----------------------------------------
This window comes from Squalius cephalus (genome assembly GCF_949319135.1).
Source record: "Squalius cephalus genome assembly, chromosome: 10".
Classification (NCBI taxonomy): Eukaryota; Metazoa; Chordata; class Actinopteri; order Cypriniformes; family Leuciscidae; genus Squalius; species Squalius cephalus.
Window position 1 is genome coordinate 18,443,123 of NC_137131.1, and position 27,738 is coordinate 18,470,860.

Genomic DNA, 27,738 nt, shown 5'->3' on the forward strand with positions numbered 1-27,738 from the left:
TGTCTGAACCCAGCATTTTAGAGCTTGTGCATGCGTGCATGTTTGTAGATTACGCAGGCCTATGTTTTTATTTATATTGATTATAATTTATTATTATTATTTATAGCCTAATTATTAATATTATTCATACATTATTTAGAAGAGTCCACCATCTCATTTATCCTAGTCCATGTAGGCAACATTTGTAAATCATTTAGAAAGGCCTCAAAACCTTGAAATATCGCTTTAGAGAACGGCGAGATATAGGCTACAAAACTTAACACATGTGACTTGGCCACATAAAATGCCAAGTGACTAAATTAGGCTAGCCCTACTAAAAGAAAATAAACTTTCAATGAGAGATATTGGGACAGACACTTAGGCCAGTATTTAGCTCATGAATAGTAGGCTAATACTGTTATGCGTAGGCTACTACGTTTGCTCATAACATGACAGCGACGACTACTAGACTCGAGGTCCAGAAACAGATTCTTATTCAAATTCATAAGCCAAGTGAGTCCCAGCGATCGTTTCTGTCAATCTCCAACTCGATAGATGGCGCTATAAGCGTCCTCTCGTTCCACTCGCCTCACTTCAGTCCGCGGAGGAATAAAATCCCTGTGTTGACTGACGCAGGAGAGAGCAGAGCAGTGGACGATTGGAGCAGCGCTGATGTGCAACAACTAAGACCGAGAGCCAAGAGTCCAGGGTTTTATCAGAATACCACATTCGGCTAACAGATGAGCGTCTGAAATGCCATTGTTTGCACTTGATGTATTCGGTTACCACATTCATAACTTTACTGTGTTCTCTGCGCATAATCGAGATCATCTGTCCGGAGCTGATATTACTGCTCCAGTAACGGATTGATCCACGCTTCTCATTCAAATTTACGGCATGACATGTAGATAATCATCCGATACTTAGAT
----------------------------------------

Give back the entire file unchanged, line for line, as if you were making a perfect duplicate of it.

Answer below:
This window comes from Squalius cephalus (genome assembly GCF_949319135.1).
Source record: "Squalius cephalus genome assembly, chromosome: 10".
Classification (NCBI taxonomy): Eukaryota; Metazoa; Chordata; class Actinopteri; order Cypriniformes; family Leuciscidae; genus Squalius; species Squalius cephalus.
Window position 1 is genome coordinate 18,443,123 of NC_137131.1, and position 27,738 is coordinate 18,470,860.

Genomic DNA, 27,738 nt, shown 5'->3' on the forward strand with positions numbered 1-27,738 from the left:
TGTCTGAACCCAGCATTTTAGAGCTTGTGCATGCGTGCATGTTTGTAGATTACGCAGGCCTATGTTTTTATTTATATTGATTATAATTTATTATTATTATTTATAGCCTAATTATTAATATTATTCATACATTATTTAGAAGAGTCCACCATCTCATTTATCCTAGTCCATGTAGGCAACATTTGTAAATCATTTAGAAAGGCCTCAAAACCTTGAAATATCGCTTTAGAGAACGGCGAGATATAGGCTACAAAACTTAACACATGTGACTTGGCCACATAAAATGCCAAGTGACTAAATTAGGCTAGCCCTACTAAAAGAAAATAAACTTTCAATGAGAGATATTGGGACAGACACTTAGGCCAGTATTTAGCTCATGAATAGTAGGCTAATACTGTTATGCGTAGGCTACTACGTTTGCTCATAACATGACAGCGACGACTACTAGACTCGAGGTCCAGAAACAGATTCTTATTCAAATTCATAAGCCAAGTGAGTCCCAGCGATCGTTTCTGTCAATCTCCAACTCGATAGATGGCGCTATAAGCGTCCTCTCGTTCCACTCGCCTCACTTCAGTCCGCGGAGGAATAAAATCCCTGTGTTGACTGACGCAGGAGAGAGCAGAGCAGTGGACGATTGGAGCAGCGCTGATGTGCAACAACTAAGACCGAGAGCCAAGAGTCCAGGGTTTTATCAGAATACCACATTCGGCTAACAGATGAGCGTCTGAAATGCCATTGTTTGCACTTGATGTATTCGGTTACCACATTCATAACTTTACTGTGTTCTCTGCGCATAATCGAGATCATCTGTCCGGAGCTGATATTACTGCTCCAGTAACGGATTGATCCACGCTTCTCATTCAAATTTACGGCATGACATGTAGATAATCATCCGATACTTAGAT